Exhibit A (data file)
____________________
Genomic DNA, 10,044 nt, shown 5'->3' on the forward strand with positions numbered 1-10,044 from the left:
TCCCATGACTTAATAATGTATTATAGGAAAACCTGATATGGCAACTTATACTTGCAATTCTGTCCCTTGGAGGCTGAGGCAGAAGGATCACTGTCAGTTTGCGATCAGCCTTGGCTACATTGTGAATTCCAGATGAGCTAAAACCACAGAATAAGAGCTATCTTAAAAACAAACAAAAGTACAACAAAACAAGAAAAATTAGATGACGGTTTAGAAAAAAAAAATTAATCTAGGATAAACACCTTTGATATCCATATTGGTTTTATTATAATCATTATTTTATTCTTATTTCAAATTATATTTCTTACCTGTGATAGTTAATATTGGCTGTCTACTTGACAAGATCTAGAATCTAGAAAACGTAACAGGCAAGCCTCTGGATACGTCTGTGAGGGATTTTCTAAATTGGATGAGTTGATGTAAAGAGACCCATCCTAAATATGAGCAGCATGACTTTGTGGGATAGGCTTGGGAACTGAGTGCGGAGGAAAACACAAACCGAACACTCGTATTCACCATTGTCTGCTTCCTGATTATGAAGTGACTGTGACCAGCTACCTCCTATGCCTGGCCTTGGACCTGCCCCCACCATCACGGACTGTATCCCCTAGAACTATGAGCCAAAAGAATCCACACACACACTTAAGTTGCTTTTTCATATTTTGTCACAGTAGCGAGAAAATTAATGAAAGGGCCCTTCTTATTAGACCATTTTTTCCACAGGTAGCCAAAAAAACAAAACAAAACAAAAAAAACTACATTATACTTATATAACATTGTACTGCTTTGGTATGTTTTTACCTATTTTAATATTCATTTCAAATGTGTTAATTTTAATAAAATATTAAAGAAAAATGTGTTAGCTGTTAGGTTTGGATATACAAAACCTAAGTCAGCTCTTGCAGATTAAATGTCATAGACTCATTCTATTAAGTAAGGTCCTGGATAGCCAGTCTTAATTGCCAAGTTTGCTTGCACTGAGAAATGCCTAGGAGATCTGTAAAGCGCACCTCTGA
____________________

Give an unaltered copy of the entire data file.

Genomic DNA, 10,044 nt, shown 5'->3' on the forward strand with positions numbered 1-10,044 from the left:
TCCCATGACTTAATAATGTATTATAGGAAAACCTGATATGGCAACTTATACTTGCAATTCTGTCCCTTGGAGGCTGAGGCAGAAGGATCACTGTCAGTTTGCGATCAGCCTTGGCTACATTGTGAATTCCAGATGAGCTAAAACCACAGAATAAGAGCTATCTTAAAAACAAACAAAAGTACAACAAAACAAGAAAAATTAGATGACGGTTTAGAAAAAAAAAATTAATCTAGGATAAACACCTTTGATATCCATATTGGTTTTATTATAATCATTATTTTATTCTTATTTCAAATTATATTTCTTACCTGTGATAGTTAATATTGGCTGTCTACTTGACAAGATCTAGAATCTAGAAAACGTAACAGGCAAGCCTCTGGATACGTCTGTGAGGGATTTTCTAAATTGGATGAGTTGATGTAAAGAGACCCATCCTAAATATGAGCAGCATGACTTTGTGGGATAGGCTTGGGAACTGAGTGCGGAGGAAAACACAAACCGAACACTCGTATTCACCATTGTCTGCTTCCTGATTATGAAGTGACTGTGACCAGCTACCTCCTATGCCTGGCCTTGGACCTGCCCCCACCATCACGGACTGTATCCCCTAGAACTATGAGCCAAAAGAATCCACACACACACTTAAGTTGCTTTTTCATATTTTGTCACAGTAGCGAGAAAATTAATGAAAGGGCCCTTCTTATTAGACCATTTTTTCCACAGGTAGCCAAAAAAACAAAACAAAACAAAAAAAACTACATTATACTTATATAACATTGTACTGCTTTGGTATGTTTTTACCTATTTTAATATTCATTTCAAATGTGTTAATTTTAATAAAATATTAAAGAAAAATGTGTTAGCTGTTAGGTTTGGATATACAAAACCTAAGTCAGCTCTTGCAGATTAAATGTCATAGACTCATTCTATTAAGTAAGGTCCTGGATAGCCAGTCTTAATTGCCAAGTTTGCTTGCACTGAGAAATGCCTAGGAGATCTGTAAAGCGCACCTCTGA